PARIS/NEW YORK: Global digital payment volumes are expected to increase by an average 10.9% through to 2020, amounting to nearly 726bn transactions, according to a new study.
The World Payments Report 2017, produced by global IT consultancy Capgemini and BNP Paribas, the banking group, also estimates that volumes generated by emerging economies will grow by 19.6% – or three times the rate of mature economies.
And the trend is particularly noticeable in emerging Asia – which includes China, Hong Kong and India – where the volume of digital payments is expected to grow 30.9% over the next three years.
The forecasts build on solid data covering global non-cash transaction volumes between 2014 and 2015, which are reported to have grown 11.2% to reach $433.1bn, the highest rate of growth in a decade.
Again, developing markets drove much of the increase, registering 21.6% growth over the period compared with 6.8% growth in mature markets.
However, as a recent Paypal survey of seven Asian markets confirmed, Capgemini and BNP Paribas found that cash remains king in much of the world, especially when it comes to low-value transactions.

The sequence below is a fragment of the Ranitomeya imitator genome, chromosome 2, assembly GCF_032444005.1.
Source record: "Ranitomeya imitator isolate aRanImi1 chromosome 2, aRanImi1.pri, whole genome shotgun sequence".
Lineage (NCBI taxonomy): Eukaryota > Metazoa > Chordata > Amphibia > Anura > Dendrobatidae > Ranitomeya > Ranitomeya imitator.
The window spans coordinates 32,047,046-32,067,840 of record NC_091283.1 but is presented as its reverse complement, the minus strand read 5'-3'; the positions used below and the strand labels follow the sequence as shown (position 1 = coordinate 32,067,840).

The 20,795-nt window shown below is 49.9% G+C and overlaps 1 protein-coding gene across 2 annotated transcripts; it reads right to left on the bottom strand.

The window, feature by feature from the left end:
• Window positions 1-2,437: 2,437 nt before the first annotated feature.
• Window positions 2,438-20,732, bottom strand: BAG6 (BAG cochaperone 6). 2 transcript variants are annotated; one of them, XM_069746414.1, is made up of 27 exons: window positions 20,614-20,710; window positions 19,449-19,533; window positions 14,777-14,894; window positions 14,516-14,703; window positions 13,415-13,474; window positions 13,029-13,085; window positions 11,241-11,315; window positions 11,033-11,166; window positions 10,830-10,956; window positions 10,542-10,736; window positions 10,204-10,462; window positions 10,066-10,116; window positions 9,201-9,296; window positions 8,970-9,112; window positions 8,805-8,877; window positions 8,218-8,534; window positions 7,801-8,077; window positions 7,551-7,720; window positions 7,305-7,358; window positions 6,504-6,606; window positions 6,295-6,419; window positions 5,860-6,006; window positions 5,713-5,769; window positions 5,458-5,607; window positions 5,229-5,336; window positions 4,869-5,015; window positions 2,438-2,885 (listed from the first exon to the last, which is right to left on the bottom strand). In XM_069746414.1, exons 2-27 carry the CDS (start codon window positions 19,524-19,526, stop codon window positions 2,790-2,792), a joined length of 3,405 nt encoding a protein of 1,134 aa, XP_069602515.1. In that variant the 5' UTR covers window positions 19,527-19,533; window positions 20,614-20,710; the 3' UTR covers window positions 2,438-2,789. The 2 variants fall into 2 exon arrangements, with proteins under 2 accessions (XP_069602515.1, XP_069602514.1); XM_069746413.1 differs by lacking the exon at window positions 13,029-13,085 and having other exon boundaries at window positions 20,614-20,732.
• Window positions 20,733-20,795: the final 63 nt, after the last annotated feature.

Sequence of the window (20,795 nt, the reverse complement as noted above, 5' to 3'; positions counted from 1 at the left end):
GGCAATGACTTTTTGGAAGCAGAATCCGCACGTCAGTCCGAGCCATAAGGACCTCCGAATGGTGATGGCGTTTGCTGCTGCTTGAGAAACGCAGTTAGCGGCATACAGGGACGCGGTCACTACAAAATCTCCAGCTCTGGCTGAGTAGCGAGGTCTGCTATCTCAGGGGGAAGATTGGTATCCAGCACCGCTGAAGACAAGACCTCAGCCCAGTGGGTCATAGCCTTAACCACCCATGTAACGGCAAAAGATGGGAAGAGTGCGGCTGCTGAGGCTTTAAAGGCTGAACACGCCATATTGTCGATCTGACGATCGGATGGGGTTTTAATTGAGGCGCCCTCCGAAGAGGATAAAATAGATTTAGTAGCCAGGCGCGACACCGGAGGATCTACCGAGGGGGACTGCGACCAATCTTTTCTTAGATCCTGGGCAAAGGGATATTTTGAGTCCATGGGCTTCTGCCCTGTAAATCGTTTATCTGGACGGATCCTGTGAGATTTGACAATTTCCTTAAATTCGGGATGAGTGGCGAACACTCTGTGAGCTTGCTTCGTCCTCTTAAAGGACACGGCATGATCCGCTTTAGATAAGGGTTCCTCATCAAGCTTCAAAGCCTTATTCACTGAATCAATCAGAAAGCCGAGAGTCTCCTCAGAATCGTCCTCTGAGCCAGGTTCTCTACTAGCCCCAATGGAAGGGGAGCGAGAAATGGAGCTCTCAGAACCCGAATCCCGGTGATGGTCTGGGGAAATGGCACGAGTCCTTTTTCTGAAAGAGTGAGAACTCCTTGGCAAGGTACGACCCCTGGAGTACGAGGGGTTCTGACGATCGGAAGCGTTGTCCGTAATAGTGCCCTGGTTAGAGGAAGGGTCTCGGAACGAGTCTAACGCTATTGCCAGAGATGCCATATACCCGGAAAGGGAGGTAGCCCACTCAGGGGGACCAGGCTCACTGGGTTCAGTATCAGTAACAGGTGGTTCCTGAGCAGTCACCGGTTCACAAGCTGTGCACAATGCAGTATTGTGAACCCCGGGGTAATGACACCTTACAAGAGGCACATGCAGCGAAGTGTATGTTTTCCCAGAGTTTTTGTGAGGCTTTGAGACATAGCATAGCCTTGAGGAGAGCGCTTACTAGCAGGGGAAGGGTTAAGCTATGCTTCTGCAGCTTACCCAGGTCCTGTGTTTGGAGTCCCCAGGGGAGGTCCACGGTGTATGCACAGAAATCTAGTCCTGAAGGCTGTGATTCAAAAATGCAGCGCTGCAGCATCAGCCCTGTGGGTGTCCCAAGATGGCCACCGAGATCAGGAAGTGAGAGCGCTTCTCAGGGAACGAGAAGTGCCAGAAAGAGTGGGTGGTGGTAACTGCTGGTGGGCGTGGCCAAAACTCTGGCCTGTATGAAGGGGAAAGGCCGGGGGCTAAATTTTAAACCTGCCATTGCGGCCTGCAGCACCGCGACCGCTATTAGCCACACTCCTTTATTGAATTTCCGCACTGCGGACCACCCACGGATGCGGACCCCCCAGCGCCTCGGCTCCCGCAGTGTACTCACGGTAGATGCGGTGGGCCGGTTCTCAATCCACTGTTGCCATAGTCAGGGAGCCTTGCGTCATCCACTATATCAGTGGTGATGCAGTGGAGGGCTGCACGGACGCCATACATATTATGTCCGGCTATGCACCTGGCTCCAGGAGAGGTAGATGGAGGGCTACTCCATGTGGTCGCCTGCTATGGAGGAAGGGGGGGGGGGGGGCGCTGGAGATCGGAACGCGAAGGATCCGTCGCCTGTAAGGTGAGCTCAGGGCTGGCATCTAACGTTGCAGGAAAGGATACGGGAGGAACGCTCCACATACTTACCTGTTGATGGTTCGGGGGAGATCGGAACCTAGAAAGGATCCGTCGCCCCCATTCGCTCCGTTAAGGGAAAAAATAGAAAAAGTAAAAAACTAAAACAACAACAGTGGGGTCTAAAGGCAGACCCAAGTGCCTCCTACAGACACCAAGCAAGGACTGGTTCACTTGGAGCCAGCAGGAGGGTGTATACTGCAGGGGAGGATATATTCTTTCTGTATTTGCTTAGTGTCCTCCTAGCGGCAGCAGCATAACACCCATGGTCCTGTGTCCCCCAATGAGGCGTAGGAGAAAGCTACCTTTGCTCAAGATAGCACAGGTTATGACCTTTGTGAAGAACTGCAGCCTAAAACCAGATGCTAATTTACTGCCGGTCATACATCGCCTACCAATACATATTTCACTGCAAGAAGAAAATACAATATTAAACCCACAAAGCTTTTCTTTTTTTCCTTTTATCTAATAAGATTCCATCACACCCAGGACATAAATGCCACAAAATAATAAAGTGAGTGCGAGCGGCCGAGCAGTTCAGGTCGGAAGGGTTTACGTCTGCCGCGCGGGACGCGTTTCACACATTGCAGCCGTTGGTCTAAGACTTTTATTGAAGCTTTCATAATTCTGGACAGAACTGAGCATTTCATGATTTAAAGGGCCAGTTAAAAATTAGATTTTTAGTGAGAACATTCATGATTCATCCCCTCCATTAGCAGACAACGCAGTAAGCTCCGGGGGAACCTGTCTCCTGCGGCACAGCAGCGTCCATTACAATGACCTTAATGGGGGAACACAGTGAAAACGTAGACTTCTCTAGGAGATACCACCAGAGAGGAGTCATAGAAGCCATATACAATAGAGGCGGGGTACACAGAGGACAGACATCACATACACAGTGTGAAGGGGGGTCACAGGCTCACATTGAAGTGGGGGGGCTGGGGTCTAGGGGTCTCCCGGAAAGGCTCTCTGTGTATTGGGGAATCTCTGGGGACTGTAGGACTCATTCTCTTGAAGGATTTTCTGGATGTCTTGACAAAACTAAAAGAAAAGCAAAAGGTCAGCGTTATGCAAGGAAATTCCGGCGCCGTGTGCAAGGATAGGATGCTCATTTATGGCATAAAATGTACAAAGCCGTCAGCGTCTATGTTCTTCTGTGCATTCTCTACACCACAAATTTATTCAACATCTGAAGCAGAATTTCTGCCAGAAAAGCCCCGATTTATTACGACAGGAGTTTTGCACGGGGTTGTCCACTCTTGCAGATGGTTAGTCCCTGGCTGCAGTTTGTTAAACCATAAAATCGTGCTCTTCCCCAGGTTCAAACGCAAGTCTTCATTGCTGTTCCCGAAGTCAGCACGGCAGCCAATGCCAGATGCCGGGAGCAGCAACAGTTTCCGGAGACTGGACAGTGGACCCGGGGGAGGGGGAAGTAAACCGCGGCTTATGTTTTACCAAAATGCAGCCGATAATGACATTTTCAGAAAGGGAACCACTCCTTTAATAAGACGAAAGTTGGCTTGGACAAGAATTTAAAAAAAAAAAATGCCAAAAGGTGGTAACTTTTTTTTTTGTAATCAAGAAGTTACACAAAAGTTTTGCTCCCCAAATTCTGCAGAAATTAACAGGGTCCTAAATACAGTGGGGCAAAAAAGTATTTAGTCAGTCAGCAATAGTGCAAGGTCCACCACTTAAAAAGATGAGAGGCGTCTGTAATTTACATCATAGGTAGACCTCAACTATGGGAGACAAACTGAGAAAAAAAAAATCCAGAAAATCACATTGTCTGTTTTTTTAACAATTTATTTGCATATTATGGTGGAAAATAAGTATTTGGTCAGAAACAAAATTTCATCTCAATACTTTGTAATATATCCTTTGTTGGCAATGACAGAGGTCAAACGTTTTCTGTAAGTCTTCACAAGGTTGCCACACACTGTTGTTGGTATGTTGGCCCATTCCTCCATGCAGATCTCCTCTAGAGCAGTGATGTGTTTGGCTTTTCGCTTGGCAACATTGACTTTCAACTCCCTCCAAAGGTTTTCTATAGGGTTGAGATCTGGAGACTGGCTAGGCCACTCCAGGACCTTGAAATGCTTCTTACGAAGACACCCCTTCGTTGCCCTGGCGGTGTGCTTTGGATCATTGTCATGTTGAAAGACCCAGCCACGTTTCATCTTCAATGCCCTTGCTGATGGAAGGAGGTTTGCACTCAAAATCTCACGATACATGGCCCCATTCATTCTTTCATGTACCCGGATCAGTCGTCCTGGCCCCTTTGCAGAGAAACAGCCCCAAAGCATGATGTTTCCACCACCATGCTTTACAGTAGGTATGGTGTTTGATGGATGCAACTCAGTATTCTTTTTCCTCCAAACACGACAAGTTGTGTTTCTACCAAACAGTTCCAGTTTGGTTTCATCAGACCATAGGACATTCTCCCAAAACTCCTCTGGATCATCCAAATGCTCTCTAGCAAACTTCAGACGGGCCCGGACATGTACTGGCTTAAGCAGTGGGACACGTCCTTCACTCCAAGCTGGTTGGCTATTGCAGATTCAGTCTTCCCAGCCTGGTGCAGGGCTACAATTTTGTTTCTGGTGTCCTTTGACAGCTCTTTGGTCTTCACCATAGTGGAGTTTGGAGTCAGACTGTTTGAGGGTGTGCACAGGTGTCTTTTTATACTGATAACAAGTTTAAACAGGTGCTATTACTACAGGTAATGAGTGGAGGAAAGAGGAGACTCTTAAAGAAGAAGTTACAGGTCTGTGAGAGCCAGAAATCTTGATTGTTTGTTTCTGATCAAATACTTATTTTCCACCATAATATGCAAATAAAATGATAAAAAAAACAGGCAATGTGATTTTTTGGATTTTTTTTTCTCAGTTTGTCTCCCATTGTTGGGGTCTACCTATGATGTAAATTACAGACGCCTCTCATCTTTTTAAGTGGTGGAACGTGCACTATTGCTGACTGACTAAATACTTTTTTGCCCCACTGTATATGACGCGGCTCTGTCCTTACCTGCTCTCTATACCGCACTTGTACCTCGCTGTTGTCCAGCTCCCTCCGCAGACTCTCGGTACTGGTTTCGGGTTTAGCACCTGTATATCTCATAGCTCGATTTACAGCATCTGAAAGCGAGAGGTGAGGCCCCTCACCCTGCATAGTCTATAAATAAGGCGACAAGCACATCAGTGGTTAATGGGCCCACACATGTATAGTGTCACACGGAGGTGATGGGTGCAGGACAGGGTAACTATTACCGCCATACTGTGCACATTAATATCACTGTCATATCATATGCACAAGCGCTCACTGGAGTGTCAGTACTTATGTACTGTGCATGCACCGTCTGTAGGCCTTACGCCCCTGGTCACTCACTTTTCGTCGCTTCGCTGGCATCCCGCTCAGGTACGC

Cash remains common in B2B transactions, particularly in emerging markets, but even in markets where cash usage for B2B transactions remain low, such as North America, wire and credit transfers are the most popular processes.
And while consumers appear to be quickly embracing digital payments, there is slower adoption when it comes to corporate transactions, PYMNTS.com reported.
“Although the rate of adoption is good, corporates are not leveraging all the benefits of the digital transformation to provide new propositions to their clients, to help them move away from checks and increase overall efficiency in reconciliation,” the report noted.
However, the latest World Payments Report also forecast that mobility, connected homes, entertainment and media will boost non-case transactions in the future, as will other channels, such as contactless, wearables and augmented reality.
Sourced from Capgemini, BNP Paribas, PYMNTS.com; additional content by WARC staff